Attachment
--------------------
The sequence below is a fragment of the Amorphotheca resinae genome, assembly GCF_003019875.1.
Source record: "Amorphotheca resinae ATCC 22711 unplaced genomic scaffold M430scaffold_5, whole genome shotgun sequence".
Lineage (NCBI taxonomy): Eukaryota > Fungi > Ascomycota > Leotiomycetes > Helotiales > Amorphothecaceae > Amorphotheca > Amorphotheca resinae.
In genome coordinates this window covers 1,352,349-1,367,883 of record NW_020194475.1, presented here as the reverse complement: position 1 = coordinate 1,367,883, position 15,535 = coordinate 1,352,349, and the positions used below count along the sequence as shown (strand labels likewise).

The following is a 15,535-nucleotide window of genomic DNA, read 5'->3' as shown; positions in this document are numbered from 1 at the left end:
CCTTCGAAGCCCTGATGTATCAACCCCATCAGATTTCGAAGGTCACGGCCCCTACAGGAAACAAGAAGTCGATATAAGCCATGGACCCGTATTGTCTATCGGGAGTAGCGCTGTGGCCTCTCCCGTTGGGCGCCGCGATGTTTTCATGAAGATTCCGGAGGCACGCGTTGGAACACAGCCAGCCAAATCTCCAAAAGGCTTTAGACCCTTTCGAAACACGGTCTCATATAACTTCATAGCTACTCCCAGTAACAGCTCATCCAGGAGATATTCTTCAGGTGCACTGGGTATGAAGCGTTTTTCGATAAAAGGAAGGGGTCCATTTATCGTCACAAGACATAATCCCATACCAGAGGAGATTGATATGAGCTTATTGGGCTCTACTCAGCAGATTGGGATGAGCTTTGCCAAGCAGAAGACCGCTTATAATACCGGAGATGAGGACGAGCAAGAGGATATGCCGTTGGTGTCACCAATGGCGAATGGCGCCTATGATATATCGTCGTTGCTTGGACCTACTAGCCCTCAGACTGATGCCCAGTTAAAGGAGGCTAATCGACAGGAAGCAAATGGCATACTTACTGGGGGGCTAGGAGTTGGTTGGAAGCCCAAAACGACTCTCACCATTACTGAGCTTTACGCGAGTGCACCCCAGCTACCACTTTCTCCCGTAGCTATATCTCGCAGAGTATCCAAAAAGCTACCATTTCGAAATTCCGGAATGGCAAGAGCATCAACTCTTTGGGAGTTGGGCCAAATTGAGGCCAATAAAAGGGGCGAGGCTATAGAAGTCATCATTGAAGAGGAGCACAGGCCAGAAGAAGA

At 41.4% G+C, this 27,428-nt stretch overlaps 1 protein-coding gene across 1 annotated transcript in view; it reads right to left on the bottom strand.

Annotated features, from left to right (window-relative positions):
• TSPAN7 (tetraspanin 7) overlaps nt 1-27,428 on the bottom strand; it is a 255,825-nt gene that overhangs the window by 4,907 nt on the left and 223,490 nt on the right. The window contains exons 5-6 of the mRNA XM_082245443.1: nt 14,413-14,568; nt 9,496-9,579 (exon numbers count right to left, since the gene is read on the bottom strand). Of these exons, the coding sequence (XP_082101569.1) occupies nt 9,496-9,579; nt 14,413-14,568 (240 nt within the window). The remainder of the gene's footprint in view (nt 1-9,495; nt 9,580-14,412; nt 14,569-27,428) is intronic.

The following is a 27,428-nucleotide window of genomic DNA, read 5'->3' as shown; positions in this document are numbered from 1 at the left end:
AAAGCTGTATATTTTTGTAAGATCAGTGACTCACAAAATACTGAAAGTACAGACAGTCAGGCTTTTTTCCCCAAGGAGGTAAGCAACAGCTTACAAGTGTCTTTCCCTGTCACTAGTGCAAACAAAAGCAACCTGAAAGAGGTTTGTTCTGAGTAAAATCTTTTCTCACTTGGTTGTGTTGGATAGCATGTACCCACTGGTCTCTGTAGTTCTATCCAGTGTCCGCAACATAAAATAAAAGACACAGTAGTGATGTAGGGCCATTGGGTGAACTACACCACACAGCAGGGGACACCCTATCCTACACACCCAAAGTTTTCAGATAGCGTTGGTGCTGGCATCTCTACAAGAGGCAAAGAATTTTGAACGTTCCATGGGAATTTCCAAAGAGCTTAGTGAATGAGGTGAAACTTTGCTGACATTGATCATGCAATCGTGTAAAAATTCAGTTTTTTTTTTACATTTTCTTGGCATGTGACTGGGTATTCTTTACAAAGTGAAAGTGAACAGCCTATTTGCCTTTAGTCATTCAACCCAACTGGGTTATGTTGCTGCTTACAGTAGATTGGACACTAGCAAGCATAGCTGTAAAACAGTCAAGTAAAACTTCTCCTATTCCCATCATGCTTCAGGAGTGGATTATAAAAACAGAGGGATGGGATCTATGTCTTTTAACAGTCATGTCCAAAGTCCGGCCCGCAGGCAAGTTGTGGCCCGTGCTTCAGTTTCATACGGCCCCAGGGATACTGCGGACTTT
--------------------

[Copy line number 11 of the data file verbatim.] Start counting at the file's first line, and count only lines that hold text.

AAAGCTGTATATTTTTGTAAGATCAGTGACTCACAAAATACTGAAAGTACAGACAGTCAGGCTTTTTTCCCCAAGGAGGTAAGCAACAGCTTACAAGTGTCTTTCCCTGTCACTAGTGCAAACAAAAGCAACCTGAAAGAGGTTTGTTCTGAGTAAAATCTTTTCTCACTTGGTTGTGTTGGATAGCATGTACCCACTGGTCTCTGTAGTTCTATCCAGTGTCCGCAACATAAAATAAAAGACACAGTAGTGATGTAGGGCCATTGGGTGAACTACACCACACAGCAGGGGACACCCTATCCTACACACCCAAAGTTTTCAGATAGCGTTGGTGCTGGCATCTCTACAAGAGGCAAAGAATTTTGAACGTTCCATGGGAATTTCCAAAGAGCTTAGTGAATGAGGTGAAACTTTGCTGACATTGATCATGCAATCGTGTAAAAATTCAGTTTTTTTTTTACATTTTCTTGGCATGTGACTGGGTATTCTTTACAAAGTGAAAGTGAACAGCCTATTTGCCTTTAGTCATTCAACCCAACTGGGTTATGTTGCTGCTTACAGTAGATTGGACACTAGCAAGCATAGCTGTAAAACAGTCAAGTAAAACTTCTCCTATTCCCATCATGCTTCAGGAGTGGATTATAAAAACAGAGGGATGGGATCTATGTCTTTTAACAGTCATGTCCAAAGTCCGGCCCGCAGGCAAGTTGTGGCCCGTGCTTCAGTTTCATACGGCCCCAGGGATACTGCGGACTTT